Yes, my last theory turns out to be right: you can check by printing *A1* and *np.tanh(Z1)* and you’ll see they are the same for the test case you can see in the notebook, but not for the test case in the file *public_tests.py*. Here are the first few lines of the test routine:

```
def backward_propagation_test(target):
np.random.seed(1)
X = np.random.randn(3, 7)
Y = (np.random.randn(1, 7) > 0)
parameters = {'W1': np.random.randn(9, 3),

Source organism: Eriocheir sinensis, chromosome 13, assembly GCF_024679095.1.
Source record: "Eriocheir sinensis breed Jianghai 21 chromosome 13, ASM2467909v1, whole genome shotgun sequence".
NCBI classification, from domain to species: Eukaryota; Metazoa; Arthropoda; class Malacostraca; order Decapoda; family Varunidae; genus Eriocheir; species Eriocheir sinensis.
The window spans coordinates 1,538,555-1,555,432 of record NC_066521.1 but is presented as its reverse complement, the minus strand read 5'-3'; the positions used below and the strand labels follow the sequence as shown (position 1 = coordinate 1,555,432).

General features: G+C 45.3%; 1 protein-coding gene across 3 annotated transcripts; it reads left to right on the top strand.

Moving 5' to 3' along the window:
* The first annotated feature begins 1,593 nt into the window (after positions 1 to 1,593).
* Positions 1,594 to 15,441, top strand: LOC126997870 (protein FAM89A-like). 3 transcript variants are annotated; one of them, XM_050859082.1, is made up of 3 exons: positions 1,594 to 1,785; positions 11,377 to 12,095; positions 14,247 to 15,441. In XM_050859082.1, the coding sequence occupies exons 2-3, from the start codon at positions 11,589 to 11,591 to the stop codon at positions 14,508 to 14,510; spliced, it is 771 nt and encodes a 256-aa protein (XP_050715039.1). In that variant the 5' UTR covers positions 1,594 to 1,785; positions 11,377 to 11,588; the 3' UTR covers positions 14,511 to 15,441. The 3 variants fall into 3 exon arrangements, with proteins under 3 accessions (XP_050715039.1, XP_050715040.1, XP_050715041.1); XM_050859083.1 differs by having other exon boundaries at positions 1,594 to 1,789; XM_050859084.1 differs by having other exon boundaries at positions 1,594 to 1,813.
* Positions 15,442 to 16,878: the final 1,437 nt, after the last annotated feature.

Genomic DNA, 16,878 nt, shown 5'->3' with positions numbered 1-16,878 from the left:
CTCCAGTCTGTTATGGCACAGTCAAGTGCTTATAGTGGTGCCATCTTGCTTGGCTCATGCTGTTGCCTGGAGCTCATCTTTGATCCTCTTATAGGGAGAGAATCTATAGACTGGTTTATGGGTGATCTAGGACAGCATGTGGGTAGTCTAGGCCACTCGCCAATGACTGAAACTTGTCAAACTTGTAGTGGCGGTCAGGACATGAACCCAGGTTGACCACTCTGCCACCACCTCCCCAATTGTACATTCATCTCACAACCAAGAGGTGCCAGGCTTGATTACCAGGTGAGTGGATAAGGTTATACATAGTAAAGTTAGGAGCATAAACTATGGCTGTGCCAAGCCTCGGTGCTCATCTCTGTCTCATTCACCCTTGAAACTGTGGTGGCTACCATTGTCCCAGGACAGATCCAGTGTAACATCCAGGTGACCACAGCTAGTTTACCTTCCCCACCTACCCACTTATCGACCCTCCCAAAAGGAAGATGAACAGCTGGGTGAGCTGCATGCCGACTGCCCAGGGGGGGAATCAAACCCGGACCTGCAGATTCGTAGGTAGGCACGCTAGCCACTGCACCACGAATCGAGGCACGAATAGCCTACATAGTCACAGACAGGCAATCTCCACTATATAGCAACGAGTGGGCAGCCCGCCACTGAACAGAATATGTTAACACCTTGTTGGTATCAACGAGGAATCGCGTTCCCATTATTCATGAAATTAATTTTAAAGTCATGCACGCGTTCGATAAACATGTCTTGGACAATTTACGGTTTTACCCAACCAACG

'W2': np.random.randn(1, 9),
'b1': np.array([[ 0.], [ 0.], [ 0.], [ 0.], [ 0.], [ 0.], [ 0.], [ 0.], [ 0.]]),
'b2': np.array([[ 0.]])}
cache = {'A1': np.random.randn(9, 7),
'A2': np.random.randn(1, 7),
'Z1': np.random.randn(9, 7),
'Z2': np.random.randn(1, 7),}
```

So you can see that there is no mathematical relationship between Z1 and A1 in the cache for that test case. You could argue this is bogus, but why not just use the A1 value? It’s easier (and more efficient at runtime) to write the code that way in any case.